Results and Discussion
Blowflies accomplish evaporative cooling by tidally moving a droplet of fluid out and back into their buccopharyngeal cavity (Fig. 1 and Supplementary Information Videos 1 and 2). Infrared thermography revealed that an extruded droplet cools rapidly, depending on external conditions, down to as much as 8 °C below ambient temperature, within about 15 secs (Figs 1c, 1d and 2a). Blowflies then re-ingest the cooled droplet, which lowers the temperature of the fly´s head, thorax and abdomen by 1 °C, 0.5 °C, and 0.2 °C, respectively (Fig. 2a). As the cycle is repeated (see Fig. 2a), the temperature of the same body parts decreases by 3 °C, 1.6 °C, and 0.8 °C, respectively (Fig. 2a). The droplet fluid is composed by a complex mix of liquids from the ingested meal, enzymes from salivary glands, and antimicrobials associated to the foregut Diptera organ, the diverticulated crop21. This organ consists of lobes and ducts provided with pumping muscles and sphincters that, with the participation of mouthparts, drives the fluid’s inward-outward movements21,22. The cooled saliva moved inward can be pooled in the cephalic segment of the oesophagus juxtaposed to the brain (Fig. 1b, Supplementary Information Video 3), which is suggestive of the potential relevance of this behaviour for brain cooling. The droplet is moved in and out from 1 to 6 times before eventually being swallowed by the fly (Figs 1c, 1d and 2a). The frequency of evaporative cooling tends to increase with ambient temperature (Fig. 2b), as expected if bubbling was involved in the cooling process. This agrees with other instances in which evaporative cooling is recruited to promote heat dissipation2.
The use of the bubbling behaviour for evaporative cooling, however, does not relate uniquely to ambient temperature, but is also influenced by changes in activity level and heat production. At temperatures under 25 °C, C. megacephala is very active and flight activity requires the flight muscles to be warmed-up to be functional. During this time, evaporative cooling would cause an unwanted lowering in Tb, and bubbling is seldom exhibited. At temperatures varying from 25 to 30 °C, the increased frequency of the behaviour reveals the increased importance of heat dissipation via evaporative cooling to Tb regulation. Finally, at temperatures above 30 °C, bubbling frequency tended to decrease (Fig. 2b - light), which is explained by the blowflies becoming inactive at these high temperatures. Particularly, as flight activity is almost suppressed at these temperatures, the reduction in flight muscles thermogenesis may alleviate the need to recruit the bubbling behaviour in order to keep the blowflies’ thermal homeostasis.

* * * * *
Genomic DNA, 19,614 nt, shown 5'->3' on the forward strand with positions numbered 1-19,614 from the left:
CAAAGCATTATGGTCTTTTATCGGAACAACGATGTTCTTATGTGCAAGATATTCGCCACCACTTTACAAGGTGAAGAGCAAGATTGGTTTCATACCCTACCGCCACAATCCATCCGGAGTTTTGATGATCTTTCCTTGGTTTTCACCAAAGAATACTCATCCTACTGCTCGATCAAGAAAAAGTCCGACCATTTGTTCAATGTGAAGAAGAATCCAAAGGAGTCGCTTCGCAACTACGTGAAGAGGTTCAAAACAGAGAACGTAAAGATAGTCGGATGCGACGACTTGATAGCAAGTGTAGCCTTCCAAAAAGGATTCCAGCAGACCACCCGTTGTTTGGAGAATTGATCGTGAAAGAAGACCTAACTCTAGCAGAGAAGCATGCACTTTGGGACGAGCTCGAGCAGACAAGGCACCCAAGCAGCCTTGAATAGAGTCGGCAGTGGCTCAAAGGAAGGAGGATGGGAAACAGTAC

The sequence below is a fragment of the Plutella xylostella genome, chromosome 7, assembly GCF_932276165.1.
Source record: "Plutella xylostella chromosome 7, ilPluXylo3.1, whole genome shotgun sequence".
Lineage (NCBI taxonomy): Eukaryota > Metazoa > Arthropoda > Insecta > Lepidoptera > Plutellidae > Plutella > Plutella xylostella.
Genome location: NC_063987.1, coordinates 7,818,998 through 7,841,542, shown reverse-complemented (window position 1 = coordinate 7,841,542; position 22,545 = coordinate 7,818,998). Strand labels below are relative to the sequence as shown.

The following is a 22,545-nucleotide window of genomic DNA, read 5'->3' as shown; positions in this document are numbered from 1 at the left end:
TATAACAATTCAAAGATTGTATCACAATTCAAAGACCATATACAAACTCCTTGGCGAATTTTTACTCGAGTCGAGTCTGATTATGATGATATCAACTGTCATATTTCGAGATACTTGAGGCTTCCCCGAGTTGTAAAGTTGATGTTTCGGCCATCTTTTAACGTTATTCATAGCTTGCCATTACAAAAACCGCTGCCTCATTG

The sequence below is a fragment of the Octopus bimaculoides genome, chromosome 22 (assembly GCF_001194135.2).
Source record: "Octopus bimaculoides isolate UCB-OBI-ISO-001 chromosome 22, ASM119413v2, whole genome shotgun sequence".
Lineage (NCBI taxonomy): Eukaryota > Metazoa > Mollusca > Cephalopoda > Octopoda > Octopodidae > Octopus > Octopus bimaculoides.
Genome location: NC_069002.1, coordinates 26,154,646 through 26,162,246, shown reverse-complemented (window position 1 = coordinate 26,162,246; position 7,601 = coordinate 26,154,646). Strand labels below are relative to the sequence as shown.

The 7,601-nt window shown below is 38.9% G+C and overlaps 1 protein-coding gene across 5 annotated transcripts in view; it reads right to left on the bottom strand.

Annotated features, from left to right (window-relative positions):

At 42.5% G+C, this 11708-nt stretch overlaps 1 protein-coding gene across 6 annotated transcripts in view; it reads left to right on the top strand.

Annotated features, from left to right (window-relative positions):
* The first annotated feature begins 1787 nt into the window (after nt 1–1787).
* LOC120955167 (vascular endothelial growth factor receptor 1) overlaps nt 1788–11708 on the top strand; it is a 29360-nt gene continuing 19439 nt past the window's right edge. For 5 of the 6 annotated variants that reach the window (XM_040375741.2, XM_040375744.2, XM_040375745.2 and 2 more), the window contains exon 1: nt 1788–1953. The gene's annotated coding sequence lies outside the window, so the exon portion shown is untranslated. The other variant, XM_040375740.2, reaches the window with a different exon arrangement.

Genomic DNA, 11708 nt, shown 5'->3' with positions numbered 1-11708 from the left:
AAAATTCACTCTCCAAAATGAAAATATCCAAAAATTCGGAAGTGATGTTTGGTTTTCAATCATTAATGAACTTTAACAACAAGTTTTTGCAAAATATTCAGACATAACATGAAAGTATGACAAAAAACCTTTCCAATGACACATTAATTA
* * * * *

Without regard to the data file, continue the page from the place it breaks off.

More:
Still related to changes in activity level but unrelated to ambient temperature, we found that C. megacephala uses the bubbling behaviour to lower Tb while at night. Indeed, this diurnally active fly23 when exposed to dark conditions exhibit a significant increase in the frequency of this behaviour compared to what occurs at identical but lighted conditions (See Figs 2b, 2d and Supplementary Information Video 4). This response becomes particularly pronounced as temperature increases. For example, at 35 °C, the average number of flies displaying the behaviour increases from 5.7% under light, to 12.2% at dark (Figs 2b and 2d). The highest frequency occurs immediately after the transition from light to dark (Fig. 2d, Supplementary Information Video 4). The lowering of Tb during inactivity is likely to be advantageous to the flies as, in these animals, metabolic expenditure declines with temperature.